Boulevard Brewing Company has stirred interest at the stores lately. Boulevard produces richly-flavored brews with strong character. All are bottle-conditioned. That means that the brews enjoy a second fermentation in the bottle. Bottle conditioning improves freshness and flavor.
It might surprise you to learn that Boulevard is neither new nor small. Located in Kansas City, Missouri, the brewery aims at the local market first of all. Boulevard does not attempt to serve the nation, so consider ourselves lucky that we can get Boulevard ales at all.
As a brewery with some 90 employees, Boulevard represents barely a patch on Budweiser, Miller and the other big guys. Those 90 employees look like a Woodstock audience, however, compared to the almost homebrew scale of many boutique breweries.
The questions of brewery size or age pale next to the more urgent one: how do the ales taste? We say they taste pretty good, and expect you will say so, too. Much muttering and consultation must go on among those 90 employees because the ingredient lists of Boulevard beers show evidence of much trial and error. Only a brewer can tell you how the different hops, malts, and sugars used effect the final potion. We can declare that the balance of these elements in the final product rates nothing less than superb.
It thrilled us some to see listed in the ingredients for Tank 7 something called simply corn flakes. Did the brewer derive inspiration from a Kelloggs box one morning? While that could theoretically work—brewers constantly seek that one magic ingredient—a brewer might not want the salt and vitamins routinely added to breakfast cornflakes. We’re thinking the corn flakes Boulevard uses resemble more the corn kernel, perhaps rolled like oats.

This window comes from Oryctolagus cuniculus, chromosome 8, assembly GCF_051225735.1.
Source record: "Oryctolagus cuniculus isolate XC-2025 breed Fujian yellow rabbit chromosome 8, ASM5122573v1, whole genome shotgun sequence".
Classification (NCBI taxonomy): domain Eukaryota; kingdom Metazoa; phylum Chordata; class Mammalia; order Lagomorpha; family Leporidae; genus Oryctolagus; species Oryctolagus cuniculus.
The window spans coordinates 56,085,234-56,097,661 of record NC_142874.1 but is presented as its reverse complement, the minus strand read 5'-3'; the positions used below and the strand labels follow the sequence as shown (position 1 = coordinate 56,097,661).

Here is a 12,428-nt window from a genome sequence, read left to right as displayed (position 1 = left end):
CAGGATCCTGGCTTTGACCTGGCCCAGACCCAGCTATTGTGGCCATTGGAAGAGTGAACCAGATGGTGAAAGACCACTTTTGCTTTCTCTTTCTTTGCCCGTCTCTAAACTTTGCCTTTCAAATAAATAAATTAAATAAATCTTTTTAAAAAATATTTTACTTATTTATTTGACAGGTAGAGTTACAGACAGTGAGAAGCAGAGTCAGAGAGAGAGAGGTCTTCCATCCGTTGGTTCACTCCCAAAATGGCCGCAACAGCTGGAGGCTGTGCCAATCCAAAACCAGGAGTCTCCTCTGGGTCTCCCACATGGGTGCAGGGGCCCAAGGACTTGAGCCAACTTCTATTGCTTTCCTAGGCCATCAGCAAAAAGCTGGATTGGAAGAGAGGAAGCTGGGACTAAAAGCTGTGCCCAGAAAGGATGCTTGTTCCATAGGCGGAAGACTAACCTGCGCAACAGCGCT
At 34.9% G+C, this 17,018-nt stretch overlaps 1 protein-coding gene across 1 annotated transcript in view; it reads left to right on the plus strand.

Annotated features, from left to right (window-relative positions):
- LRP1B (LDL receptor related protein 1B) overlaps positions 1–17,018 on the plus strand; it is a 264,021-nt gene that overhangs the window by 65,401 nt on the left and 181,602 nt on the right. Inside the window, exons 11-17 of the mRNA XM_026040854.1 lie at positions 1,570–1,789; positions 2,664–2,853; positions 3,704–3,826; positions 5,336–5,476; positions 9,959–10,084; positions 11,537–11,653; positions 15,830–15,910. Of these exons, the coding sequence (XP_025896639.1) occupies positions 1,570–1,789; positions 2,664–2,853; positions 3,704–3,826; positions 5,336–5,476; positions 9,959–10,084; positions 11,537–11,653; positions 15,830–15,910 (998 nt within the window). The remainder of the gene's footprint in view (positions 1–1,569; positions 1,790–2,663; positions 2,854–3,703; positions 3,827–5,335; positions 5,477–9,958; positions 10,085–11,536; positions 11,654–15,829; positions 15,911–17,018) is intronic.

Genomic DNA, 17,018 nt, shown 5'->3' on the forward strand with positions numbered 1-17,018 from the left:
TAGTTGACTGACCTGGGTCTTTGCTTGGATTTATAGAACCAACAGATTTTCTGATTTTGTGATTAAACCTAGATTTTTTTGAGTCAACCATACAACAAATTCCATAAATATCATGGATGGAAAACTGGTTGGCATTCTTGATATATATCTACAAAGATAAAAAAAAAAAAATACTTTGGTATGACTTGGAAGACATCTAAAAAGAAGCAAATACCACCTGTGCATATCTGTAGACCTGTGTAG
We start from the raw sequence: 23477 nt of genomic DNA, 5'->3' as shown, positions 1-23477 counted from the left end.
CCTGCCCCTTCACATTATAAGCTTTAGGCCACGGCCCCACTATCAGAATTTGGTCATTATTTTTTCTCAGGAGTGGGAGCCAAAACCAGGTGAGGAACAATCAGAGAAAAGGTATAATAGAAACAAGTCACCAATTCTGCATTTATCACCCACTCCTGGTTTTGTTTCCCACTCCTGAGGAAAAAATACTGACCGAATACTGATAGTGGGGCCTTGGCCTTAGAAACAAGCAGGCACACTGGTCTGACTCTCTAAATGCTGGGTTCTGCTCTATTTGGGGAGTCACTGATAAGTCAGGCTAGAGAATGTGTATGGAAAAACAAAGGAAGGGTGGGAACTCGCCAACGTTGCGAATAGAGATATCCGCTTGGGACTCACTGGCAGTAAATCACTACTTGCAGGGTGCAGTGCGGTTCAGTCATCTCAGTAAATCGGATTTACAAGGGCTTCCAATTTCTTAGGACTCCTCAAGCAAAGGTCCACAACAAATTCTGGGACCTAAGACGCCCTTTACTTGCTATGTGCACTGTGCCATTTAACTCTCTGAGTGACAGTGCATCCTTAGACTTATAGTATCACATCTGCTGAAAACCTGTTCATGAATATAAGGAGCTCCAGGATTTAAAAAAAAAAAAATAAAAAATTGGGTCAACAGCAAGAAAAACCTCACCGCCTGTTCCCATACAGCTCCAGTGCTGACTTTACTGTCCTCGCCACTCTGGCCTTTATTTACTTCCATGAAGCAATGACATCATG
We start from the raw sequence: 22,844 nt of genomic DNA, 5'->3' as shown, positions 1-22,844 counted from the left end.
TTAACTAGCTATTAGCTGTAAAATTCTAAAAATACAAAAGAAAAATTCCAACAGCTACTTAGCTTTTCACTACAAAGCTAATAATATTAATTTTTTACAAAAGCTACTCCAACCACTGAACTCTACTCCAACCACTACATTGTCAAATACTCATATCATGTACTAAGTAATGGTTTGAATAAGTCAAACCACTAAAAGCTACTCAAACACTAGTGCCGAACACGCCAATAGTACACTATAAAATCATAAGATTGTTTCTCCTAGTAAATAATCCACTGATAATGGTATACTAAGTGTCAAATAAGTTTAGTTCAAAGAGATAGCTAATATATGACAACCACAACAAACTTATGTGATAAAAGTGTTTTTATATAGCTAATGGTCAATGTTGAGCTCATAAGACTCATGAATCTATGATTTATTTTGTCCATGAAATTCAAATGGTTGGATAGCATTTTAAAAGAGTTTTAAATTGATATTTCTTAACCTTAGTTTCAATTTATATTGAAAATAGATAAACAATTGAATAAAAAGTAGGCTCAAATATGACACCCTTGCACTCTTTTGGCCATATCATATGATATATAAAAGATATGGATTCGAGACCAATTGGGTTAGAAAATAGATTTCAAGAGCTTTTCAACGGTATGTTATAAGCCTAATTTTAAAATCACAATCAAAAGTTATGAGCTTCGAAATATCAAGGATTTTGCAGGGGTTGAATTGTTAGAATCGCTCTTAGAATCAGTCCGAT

We feature here Boulevard’s Smokestack Series of ales. These ales show dramatic character and richness with alcohol commonly at 8% or more. As such, they most certainly side nicely with meals. Boulevard bottles its products in 4-packs of 12-ounce bottles, and in 750ml “single serving” bottles. Okay, just kidding about the “single serving” bit: be prepared to share these robust ales. Treat them like wine and serve in goblets or wine glasses to enjoy best the aromas and flavors. Because they are bottle-conditioned, these beers will respond well to modest aging, up to a year.
Long Strange Tripel
The term Tripel basically indicates a strong beer. If strong means a whopping powerhouse, then this is truly a Tripel. Big, sweet flavors with lots of malt and booming hops. We didn’t research what the ingredient honey naked oats is, it sounds so picturesque that it seemed as well to leave it at that
Tank 7 Pale Ale
Named for a cantankerous piece of equipment, but there is nothing cantankerous about the beer. Tank 7 delivers ripe maltiness and spicy hops, with an overall deliciousness you will want to share.
Sixth Glass Belgian Dark Strong Ale
Intense, engrossing, and wildly delicious. This beer won Gold at the Australia International Beer Awards—we understand there are some beer drinkers in Australia—and Bronze at the Great American Beer Fest. A rich and imposing beer.
Double Wide IPA
An IPA for those who can’t get enough hops. Rich and spicy the way it ought to be. Silver at the Australia International Beer Awards and Bronze at the New Zealand Beer Awards.
Dark Truth Stout
Chocolate malt, pale malt, wheat malt, malted rye, Boulevard clearly is aiming for a stoutly built stout. A stunning mélange of sweet, spicy, dark, rich flavors and aromas. Favorite Commercial Beer at the Bluebonnet Brew Off. No kidding.